Corporate sector turns to shared value
10 April 2019 at 8:15 am
Australian businesses are increasingly open to adopting shared value practices within the workplace but are still grappling with how to implement it effectively, new research says.
Shared Value Project’s latest report found 77 per cent of surveyed businesses were pursuing a shared value strategy, compared to 46 per cent in 2015.
On the eve of the report’s launch, SVP CEO Helen Steel spoke to Pro Bono News about the findings and said the climate was ripe for shared value in Australia.
Steel said given the damning findings from the banking and aged care royal commissions, there was a real imperative for companies to change how they operated.
“Shared value isn’t the silver bullet to solve every issue. And it’s not going to be the right fit for every business,” Steel said.
“But I think it’s a great tool or methodology that businesses can use to actually deliver on their purpose.”
Shared value is broadly defined as policies and practices that enhance the competitiveness of companies while improving social and environmental conditions in the locations they operate.
It entails practices with an identifiable economic benefit as well as a measurable impact on a social or environmental issue.
Steel said the research showed a clear intention from the corporate sector to change how it conducted its business.
“We’ve seen a growth in companies using the language of shared value. But the report also shows there’s a vast spectrum of understanding around what companies consider shared value,” she said.
She noted some companies still considered things like volunteering as a shared value practice when they sat under the umbrella of corporate social responsibility.
“I think companies are still really trying to understand how they use shared value effectively to gain profitability and a competitive advantage,” she said.
“There’s a desire there from the corporate sector to have this discussion and actually consider shared value much more deeply than perhaps they’ve done in the past.”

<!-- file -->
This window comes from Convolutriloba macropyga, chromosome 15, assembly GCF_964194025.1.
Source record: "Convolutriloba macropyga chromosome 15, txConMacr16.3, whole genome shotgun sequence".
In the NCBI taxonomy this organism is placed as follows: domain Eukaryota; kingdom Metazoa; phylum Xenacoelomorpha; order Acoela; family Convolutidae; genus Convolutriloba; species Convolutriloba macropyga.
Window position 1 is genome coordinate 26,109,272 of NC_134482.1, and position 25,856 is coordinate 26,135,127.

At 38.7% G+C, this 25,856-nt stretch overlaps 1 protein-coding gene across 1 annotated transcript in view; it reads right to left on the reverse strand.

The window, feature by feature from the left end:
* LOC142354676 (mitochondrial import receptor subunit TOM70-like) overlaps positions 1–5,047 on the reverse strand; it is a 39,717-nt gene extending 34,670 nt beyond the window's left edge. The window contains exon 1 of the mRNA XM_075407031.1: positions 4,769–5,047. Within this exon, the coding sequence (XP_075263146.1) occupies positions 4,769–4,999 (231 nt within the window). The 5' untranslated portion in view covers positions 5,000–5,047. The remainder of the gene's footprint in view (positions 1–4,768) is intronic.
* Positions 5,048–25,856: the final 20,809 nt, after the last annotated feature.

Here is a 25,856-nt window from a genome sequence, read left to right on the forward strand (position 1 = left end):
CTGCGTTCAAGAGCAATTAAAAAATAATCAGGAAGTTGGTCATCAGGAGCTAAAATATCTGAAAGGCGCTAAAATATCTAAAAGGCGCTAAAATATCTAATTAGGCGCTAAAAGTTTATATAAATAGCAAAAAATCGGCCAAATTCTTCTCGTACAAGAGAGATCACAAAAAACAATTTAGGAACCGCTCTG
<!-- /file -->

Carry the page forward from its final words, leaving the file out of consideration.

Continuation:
Researchers listed 10 important steps that companies could take to embed shared value in their organisation.
These include distinguishing shared value from corporate social responsibility, using purpose as a touchstone for corporate decision making, and measuring impact in terms of the organisation’s bottom line.
Steel said working closely with the board was one of the key steps businesses should consider when looking to adopt shared value practices.
“The board room has a much greater role to play in helping companies understand their purpose and taking it from not just a shareholder value conversation, but also really thinking about customer value and employee value as well,” she said.
“And I think what really came through in the banking royal commission report was that governance needs to be much stronger within organisations and the role of the board needs to reflect that.”
Steel added that companies genuinely engaging in shared value were changing the corporate culture of the organisation to better reflect its purpose.
“Shared value is actually about how a company conducts its business and operates. It is very much about a company using its core assets to address a social issue rather than it being a peripheral activity,” she said.
“Through the course of this research project we’ve seen that companies have a desire to do that. But I think the means to deliver on this is still being grappled with by many of these organisations.”